Review: Still Broken–A Recruit’s Inside Account of Intelligence Failures, from Baghdad to the Pentagon

5 Star, Intelligence (Government/Secret)

Amazon PageIf the SecDef and DNI Could Read One Book, This is the One, February 12, 2008

A. J. Rossmiller

DNI Mike McConnell is a good man trapped in a very bad pyramidal system that is inherently duplicitous. He is presiding over what retiring Defense Senior Intelligence Leader Rick MacKenzie calls, in this book, “the underlying insanity of our intelligence agencies.”

As the author of the original strike, On Intelligence: Spies and Secrecy in an Open World, honored with a foreword by Senator David Boren, former chairman of the Senate Select Committee on Intelligence, and several other books moving the ball forward in the public (since our government is broken, not just the intelligence community) I must confess that the author of this book pursues a path that is inherently attractive to me. I have a bias for the truth, and a bias against the $60 billion a year in insane waste that Mike McConnell is presiding over.

Out of the ten books that arrived today, this is the one I could not put down. Below are my summative highlights, and then other books that support this author.

For a first time author and a young man at that, my first flyleaf note reads, underlined with exclamation marks: ABLY WRITTEN! By a MATURE Person!

There is no index nor bibliography in this book. I absorbed it at face value, as a first-person narrative of a patriot who joined the intelligence community for the right reasons, and left the sinking ship after honorably pointing out the flaws to his bosses, who remain typical not invested here lifers (this is generally the case across the IC).

+ Analysts segregated, no inter-regional, issue, or agency integration and interaction.

+ High turnover (for the last decade more analysts quit FBI every month than can be recruited–the best and the brightest do NOT like idiot bosses). This results in an inexperienced middle management as the dead-beats move up.

+ Products rarely reached the intended audience, and products finally reaching Secretary of Defense and the Joint Chiefs of Staff never ever resembled what actually started out as an honest pessimistic assessment.

+ Months of indiscriminate editiing resulted in drastic differences. I can attest from experience and the literature that CIA is just as ineffectual).

+ Many patriotic intelligence analysts as well as career military felt that the Administration and the flag officers took their eye off the ball, invading Iraq and creating infuriated nationalists, instead of focusing on a handful of terrorists.

+ Supervisors lied regularly to everyone.

+ Iraq was dust, mosquitos, heat, and constant organizational chaos and reorganization with virtually no real production that was actionable. The one exception was the “track and whack” group in which the author was fortunate to serve.

+ DIA failed to coordinate with the in-country Combined Intelligence Operations Center (CIOC) before it sent its single most significant contingent to Iraq. For that one right there I would hope Director of DIA figured out who embarrassed his agency and counseled the individual.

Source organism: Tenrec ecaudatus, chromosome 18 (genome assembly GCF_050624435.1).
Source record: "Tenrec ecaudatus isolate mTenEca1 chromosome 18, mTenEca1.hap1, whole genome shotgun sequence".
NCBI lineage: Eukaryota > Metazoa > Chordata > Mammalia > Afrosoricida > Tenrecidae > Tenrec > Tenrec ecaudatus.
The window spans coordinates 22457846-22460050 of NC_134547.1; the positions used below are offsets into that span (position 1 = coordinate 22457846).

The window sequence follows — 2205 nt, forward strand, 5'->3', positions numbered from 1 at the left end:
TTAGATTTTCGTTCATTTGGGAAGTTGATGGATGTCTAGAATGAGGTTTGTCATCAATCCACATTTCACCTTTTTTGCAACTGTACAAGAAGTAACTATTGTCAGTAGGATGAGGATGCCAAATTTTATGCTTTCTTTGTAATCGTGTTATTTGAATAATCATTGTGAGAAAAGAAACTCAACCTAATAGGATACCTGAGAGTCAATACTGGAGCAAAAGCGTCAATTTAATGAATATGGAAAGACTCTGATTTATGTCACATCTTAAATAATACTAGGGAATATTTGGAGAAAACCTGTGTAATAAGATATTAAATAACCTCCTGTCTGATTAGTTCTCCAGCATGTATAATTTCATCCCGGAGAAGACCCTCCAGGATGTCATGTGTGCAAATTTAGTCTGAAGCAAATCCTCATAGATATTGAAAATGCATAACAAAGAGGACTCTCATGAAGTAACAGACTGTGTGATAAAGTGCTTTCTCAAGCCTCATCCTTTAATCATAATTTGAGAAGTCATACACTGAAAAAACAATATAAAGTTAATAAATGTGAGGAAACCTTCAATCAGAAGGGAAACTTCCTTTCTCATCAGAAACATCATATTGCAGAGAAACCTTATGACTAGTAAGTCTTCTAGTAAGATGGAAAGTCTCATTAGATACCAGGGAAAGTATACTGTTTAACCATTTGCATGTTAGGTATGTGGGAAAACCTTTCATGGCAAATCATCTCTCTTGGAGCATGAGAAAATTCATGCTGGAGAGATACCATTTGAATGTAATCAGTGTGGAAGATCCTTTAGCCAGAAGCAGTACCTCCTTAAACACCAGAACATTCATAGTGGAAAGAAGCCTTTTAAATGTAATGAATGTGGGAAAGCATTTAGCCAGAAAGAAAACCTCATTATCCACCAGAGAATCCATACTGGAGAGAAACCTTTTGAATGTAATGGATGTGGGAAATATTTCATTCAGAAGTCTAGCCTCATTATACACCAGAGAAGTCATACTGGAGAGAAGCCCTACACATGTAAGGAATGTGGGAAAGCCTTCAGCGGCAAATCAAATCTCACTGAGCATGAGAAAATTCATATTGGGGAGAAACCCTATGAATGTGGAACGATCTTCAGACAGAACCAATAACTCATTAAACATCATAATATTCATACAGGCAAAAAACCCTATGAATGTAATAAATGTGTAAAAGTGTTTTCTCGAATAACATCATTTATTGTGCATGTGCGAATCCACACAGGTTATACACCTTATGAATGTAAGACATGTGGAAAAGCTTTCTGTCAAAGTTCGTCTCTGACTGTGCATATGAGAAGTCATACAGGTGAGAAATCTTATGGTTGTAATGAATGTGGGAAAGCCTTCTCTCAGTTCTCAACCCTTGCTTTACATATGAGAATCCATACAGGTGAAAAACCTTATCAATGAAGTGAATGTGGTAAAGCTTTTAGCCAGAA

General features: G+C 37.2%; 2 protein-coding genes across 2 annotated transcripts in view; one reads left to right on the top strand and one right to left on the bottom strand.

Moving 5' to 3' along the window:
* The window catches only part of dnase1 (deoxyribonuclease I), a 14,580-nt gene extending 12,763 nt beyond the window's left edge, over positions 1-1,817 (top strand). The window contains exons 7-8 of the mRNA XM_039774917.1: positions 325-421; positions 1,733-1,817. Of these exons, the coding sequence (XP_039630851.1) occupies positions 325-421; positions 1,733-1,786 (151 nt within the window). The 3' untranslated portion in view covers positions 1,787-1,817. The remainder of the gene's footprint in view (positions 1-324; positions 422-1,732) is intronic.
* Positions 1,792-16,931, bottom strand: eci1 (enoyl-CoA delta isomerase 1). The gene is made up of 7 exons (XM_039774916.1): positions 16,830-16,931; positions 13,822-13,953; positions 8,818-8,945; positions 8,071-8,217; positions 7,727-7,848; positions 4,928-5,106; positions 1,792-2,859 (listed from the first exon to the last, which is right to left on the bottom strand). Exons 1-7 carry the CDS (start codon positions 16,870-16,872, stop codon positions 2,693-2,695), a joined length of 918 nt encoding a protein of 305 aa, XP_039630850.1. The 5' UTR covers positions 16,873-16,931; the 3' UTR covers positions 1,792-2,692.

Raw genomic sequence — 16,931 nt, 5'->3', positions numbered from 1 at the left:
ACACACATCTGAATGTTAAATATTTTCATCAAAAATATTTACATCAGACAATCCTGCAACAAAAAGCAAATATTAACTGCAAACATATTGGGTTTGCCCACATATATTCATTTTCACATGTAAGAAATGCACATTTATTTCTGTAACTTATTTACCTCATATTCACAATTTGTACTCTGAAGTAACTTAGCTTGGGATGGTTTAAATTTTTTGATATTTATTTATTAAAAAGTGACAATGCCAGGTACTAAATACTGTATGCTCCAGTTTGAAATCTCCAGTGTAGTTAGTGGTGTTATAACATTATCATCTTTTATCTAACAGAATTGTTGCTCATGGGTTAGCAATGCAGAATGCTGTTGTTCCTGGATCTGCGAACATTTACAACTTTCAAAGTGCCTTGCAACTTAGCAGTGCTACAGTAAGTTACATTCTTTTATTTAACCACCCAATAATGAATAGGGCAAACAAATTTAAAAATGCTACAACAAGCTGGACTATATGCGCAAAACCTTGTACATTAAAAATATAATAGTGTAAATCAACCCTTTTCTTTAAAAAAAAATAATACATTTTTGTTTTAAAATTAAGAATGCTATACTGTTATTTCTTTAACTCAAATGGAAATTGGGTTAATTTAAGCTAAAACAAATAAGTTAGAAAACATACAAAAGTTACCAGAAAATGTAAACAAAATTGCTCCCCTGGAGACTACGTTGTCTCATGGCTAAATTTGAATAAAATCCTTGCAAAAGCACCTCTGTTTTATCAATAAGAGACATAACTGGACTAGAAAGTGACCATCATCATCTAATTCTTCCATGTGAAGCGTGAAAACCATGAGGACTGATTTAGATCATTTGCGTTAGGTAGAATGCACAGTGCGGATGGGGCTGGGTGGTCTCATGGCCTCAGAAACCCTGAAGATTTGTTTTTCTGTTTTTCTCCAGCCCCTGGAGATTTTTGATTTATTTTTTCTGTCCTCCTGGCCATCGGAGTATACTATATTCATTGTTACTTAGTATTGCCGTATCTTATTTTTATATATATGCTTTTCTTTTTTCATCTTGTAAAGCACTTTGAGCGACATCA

* Institutional knowledge (retained knowledge that outlives turnover) is virtually non-existent.

+ The tactical units in the field could not handle Top Secret or Top Secret communications and computing technology. I have this image in my head of an elephant trying to blow his nose down a straw to a gnat.

+ “Disaster continued to be perpetuated by failed leadership and the absence of a coherent intelligence or military strategy.”

+ Inter-agency choas in Iraq.

+ DIA complained about its analysts in Iraq working too hard because their overtime came out of its budget. This reminds of the message from CIA complaining about my asking to be reimbursed for hotel rooms when I had to go underground in El Salvador after an explicit by-name assassination threat from the Colonels running the country (they confused my effort5s to penetrate the extreme left with sympathy for the extreme left–I did not have it then, I certainly do now). The message said that since I was receiving a housing allowance, I could not have the hotel rooms approved. I had a very very good Chief of Station, a real talent, and as I like to recall the story, he sent back a one-liner: “What part of assassination do you not understand?” The DC-based officers tend to be pasty-faced overwight prima donnas with no real commitment to those in the field. This is true across all agencies, and especially FBI and DEA.

+ The author has the grace to include a snapshot of a more typical person in Iraq, a military reservist whose life has been essentially ruined by the cavalier manner in which Cheney and Rumsfeld decided to lie to the public, invade Iraq, let the contractors steal billions without doing the reconstruction, and now he comes back to a recession with no job.

+ The author says that many in Iraq, realizing they could neither complain nor repair their lot, “checked out mentally.” This breaks my heart.

+ A very important part of his book discusses how units sent to capture targets would often come back with 50 people they snapped up in the general area, each of them presumed guilty, each sent to “Abu G” for three months. The author is morally shaken by this, as I have been shaken by Mike Hayden's two impeachable offenses (warrantless wiretapping and rendition plus torture).